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Sunday Thoughts for Advent 1

The Lord be with you

This coming Sunday (Dec. 2) is the First Sunday of Advent (some say “in” Advent). While the difference between “in” and “of” is significant during Lent, it isn’t during Advent. I choose the word “of” simply because it is the excruciating correct selection. (Ask me if you want to know why.)

The first Sunday of Advent is always the Sunday that falls closest to November 30 (Festival of St. Andrew, Apostle). That means that some Advents have three Wednesdays and some have four. This year we will have three.

With the advent (pun intended) of December, we will move to Divine 1 for our Sunday mornings. As Advent is a “penitential” season, the Hymn of Praise (Gloria in Excelsis or This is the Feast) is omitted. Also omitted are all “Alleluias.”

We will be presenting our pledges for the coming year during the worship service.

Thanks to the work of our hymn review committee, between our Wednesday services and our Sunday services, we will be singing all the Advent hymns the congregation knows this season, and none of the ones we don’t know. This Sunday, our hymns will be:

Opening Hymn: Once He Came in Blessing LSB 333
Sermon Hymn: O Come, O Come, Emmanuel LSB 357
Distribution Hymns: O Lord, We Praise Thee LSB 617
Lift Up Your Heads, Ye Mighty Gates LSB 341
Jesus Comes Today with Healing LSB 620
Closing Hymn: Abide, O Dearest Jesus LSB 919

The readings for this coming Sunday are: Jeremiah 33:14–16; 1 Thessalonians 3:9–13 Luke 21:25–36.

The sermon text will be 1 Thessalonians 3:13. The sermon will be titled “The Comings of Advent.”

Below are the lessons and some initial thoughts.

Jeremiah 33:14–16
14 “Behold, the days are coming, declares the LORD, when I will fulfill the promise I made to the house of Israel and the house of Judah. 15In those days and at that time I will cause a righteous Branch to spring up for David, and he shall execute justice and righteousness in the land. 16In those days Judah will be saved, and Jerusalem will dwell securely. And this is the name by which it will be called: ‘The LORD is our righteousness.’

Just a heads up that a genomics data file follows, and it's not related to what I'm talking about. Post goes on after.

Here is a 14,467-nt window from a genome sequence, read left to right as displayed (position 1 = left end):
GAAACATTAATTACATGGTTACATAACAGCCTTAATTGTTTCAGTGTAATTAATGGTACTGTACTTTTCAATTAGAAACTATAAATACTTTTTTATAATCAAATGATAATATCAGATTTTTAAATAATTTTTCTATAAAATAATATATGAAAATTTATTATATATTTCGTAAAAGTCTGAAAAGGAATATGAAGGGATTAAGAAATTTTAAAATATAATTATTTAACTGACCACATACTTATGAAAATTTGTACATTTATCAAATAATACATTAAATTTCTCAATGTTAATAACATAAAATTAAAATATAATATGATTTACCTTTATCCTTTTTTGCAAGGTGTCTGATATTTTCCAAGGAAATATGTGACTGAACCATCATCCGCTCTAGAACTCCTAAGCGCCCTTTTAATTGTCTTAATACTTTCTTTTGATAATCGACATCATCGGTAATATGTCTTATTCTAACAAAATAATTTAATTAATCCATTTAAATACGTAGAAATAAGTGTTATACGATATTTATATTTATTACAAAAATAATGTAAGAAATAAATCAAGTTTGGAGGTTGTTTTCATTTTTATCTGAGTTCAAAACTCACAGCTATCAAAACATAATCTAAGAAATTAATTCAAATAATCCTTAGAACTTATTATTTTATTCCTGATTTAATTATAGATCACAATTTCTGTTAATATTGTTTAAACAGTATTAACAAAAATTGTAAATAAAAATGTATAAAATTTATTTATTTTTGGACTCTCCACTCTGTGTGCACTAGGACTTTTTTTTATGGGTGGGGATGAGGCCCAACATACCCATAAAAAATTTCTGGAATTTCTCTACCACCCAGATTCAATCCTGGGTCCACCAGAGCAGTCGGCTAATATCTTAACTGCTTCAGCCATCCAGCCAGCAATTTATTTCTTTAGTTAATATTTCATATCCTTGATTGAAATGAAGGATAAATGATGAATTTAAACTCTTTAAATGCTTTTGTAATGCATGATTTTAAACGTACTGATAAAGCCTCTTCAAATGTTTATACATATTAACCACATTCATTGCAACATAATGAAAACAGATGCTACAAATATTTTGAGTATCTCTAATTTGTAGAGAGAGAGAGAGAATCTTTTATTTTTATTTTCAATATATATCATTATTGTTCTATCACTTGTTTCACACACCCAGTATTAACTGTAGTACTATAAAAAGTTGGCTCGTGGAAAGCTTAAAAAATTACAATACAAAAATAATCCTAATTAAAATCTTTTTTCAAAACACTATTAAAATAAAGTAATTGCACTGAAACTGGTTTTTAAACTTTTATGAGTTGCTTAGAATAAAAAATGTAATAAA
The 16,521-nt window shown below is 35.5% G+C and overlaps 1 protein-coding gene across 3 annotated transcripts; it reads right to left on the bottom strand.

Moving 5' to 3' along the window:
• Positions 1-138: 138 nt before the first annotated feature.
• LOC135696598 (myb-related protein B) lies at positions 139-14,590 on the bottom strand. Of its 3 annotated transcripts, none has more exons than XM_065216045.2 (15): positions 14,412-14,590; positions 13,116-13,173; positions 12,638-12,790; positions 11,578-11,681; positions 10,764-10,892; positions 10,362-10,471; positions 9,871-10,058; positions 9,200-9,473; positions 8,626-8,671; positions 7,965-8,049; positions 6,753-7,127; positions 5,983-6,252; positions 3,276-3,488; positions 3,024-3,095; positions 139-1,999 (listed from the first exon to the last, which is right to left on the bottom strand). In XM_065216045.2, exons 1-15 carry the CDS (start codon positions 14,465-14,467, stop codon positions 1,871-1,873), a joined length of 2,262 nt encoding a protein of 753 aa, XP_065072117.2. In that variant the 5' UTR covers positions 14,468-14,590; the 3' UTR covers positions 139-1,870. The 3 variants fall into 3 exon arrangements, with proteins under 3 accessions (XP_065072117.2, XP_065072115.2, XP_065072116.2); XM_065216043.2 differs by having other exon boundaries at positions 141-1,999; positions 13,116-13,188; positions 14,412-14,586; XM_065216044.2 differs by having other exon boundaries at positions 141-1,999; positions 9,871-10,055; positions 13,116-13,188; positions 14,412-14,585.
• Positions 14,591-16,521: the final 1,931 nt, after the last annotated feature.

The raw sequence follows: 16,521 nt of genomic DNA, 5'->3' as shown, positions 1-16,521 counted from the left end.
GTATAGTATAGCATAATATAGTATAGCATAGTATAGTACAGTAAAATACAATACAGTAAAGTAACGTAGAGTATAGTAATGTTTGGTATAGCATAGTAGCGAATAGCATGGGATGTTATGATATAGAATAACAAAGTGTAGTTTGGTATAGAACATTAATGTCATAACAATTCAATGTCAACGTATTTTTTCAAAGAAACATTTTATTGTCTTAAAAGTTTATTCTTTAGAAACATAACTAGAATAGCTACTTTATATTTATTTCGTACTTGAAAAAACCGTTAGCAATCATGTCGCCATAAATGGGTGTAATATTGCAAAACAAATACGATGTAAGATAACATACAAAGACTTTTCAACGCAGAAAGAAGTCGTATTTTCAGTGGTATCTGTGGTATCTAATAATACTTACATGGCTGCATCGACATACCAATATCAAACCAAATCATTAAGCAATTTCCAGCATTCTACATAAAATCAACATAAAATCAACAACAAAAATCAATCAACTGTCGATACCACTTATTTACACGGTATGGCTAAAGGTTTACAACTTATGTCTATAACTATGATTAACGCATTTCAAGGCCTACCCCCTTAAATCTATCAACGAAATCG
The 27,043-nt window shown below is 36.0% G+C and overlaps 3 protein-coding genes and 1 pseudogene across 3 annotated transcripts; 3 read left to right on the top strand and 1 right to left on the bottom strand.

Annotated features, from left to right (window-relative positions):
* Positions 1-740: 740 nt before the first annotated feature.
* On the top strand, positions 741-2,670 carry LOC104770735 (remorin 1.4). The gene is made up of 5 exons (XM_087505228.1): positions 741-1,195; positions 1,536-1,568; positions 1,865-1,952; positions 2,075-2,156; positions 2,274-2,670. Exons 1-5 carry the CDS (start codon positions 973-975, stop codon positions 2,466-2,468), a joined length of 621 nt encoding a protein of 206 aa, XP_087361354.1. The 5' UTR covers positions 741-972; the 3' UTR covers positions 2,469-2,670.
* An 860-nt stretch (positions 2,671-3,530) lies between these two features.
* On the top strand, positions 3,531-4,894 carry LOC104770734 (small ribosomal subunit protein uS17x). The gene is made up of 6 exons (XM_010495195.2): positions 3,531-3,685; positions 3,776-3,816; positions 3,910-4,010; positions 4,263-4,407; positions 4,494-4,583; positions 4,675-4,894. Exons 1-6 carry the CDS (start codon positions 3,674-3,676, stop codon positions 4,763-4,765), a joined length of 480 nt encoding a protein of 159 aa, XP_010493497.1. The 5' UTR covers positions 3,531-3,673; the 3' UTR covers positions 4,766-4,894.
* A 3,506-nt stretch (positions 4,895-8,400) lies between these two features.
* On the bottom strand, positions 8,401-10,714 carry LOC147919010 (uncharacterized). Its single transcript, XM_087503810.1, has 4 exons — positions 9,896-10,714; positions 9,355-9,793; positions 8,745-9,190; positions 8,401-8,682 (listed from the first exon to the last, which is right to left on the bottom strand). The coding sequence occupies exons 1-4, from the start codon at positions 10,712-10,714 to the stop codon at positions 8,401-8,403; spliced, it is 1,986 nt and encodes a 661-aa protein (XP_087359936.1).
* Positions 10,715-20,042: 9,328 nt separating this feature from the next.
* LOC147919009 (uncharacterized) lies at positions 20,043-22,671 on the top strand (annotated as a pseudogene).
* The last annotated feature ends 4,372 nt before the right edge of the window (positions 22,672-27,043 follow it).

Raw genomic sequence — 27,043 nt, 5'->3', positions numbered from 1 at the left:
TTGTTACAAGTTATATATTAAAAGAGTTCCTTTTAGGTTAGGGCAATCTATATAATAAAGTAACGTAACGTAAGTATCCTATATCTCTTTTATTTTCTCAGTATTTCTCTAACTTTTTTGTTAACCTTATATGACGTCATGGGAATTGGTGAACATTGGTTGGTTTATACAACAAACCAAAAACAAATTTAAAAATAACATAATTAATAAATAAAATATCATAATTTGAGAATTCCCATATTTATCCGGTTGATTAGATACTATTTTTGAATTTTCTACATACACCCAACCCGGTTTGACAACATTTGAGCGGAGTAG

My Initial Thoughts: Jeremiah gives us a prophecy about the first Advent of Jesus, who is the Righteous Branch. The image of a branch sprouting up reminds us that Jesus a descendant of David. “The house of Israel and the house of Judah” is understood first in terms of the “seed” promised to Eve (Genesis 3:13) and repeated down to David. However, as we remember that this promised “seed” is to be a blessing to all nations (Genesis 18:18; 22:18; 26:24), we also think of Israel in terms of all believers. The promises “seed” was never only to the descendants of Jacob, but always to all the descendants of Eve. In this text, the justice and righteousness spoken of are those seen on the cross. Therefore Judah, and indeed all humanity were saved, we dwell securely in that salvation Christ merited for us. We need not fear the wrath of God. The objective nature of justification is seen in the name given Jesus, “The LORD is our righteousness.”

1 Thessalonians 3:9–13
9For what thanksgiving can we return to God for you, for all the joy that we feel for your sake before our God, 10as we pray most earnestly night and day that we may see you face to face and supply what is lacking in your faith?